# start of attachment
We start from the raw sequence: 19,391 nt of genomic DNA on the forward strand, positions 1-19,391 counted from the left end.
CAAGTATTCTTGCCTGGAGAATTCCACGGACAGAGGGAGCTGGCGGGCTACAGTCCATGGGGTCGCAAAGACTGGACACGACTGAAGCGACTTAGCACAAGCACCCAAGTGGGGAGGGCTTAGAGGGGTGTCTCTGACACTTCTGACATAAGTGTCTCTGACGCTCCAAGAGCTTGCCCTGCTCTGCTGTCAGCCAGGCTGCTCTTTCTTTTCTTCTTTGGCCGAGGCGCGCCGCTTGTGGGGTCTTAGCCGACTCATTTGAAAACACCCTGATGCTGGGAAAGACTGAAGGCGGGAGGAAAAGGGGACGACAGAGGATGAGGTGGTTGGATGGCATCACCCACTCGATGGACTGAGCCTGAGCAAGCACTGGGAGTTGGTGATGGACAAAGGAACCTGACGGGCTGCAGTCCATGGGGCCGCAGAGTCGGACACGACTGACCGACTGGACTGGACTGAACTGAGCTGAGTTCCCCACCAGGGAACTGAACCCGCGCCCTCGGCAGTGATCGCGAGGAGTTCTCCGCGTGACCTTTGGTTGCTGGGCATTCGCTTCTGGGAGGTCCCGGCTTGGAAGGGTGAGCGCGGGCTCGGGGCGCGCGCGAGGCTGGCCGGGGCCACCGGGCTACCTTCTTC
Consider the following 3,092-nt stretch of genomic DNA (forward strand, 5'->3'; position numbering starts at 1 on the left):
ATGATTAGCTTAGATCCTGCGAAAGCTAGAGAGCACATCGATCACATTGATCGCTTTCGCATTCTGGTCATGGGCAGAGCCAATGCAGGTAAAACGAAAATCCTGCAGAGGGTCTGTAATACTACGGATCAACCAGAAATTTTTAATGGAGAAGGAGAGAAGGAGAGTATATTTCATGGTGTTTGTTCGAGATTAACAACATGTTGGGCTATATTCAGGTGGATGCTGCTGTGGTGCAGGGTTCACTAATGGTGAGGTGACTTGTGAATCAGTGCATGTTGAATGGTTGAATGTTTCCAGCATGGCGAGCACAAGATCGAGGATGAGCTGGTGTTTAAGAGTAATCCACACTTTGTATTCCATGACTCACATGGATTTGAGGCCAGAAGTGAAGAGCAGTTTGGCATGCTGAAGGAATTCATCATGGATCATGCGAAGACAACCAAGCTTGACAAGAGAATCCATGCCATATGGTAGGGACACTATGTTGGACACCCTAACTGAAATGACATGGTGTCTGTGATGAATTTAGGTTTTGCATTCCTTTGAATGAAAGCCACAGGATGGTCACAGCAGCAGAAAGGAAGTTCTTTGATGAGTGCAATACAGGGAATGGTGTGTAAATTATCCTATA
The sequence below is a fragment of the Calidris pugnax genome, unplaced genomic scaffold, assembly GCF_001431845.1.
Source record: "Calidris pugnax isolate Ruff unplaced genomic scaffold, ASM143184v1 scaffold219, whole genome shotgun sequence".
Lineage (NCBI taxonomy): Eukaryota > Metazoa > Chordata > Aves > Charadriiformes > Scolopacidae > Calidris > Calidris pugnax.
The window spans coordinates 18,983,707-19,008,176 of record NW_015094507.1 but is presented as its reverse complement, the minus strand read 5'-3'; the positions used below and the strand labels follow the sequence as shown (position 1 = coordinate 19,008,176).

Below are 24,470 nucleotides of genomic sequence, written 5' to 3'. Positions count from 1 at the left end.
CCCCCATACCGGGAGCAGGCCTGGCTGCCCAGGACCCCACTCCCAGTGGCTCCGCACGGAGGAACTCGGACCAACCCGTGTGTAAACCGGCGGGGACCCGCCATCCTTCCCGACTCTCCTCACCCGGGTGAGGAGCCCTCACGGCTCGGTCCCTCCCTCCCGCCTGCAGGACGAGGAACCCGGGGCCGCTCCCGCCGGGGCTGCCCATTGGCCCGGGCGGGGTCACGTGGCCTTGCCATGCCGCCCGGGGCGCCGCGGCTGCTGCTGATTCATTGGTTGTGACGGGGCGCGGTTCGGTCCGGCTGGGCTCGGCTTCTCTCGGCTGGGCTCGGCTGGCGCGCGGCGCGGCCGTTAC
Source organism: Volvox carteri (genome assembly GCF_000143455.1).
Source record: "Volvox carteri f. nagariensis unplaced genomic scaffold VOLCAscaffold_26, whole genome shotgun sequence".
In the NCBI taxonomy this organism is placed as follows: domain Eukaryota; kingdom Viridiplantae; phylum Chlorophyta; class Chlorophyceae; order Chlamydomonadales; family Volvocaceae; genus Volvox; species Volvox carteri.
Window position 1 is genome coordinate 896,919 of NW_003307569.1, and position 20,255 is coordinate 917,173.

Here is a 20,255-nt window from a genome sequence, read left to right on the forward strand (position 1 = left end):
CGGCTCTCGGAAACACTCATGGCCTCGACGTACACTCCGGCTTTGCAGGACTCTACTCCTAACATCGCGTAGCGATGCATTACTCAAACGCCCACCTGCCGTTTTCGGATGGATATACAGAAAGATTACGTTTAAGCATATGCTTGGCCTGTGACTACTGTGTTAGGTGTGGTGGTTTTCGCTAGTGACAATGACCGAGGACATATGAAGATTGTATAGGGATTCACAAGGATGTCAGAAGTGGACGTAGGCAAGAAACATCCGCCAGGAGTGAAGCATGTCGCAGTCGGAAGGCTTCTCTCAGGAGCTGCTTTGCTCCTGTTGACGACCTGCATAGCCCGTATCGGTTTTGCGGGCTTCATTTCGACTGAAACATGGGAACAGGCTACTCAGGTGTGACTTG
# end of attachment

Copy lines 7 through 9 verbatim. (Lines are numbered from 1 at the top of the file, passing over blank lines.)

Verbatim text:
Lineage (NCBI taxonomy): Eukaryota > Metazoa > Chordata > Aves > Charadriiformes > Scolopacidae > Calidris > Calidris pugnax.
The window spans coordinates 18,983,707-19,008,176 of record NW_015094507.1 but is presented as its reverse complement, the minus strand read 5'-3'; the positions used below and the strand labels follow the sequence as shown (position 1 = coordinate 19,008,176).

Below are 24,470 nucleotides of genomic sequence, written 5' to 3'. Positions count from 1 at the left end.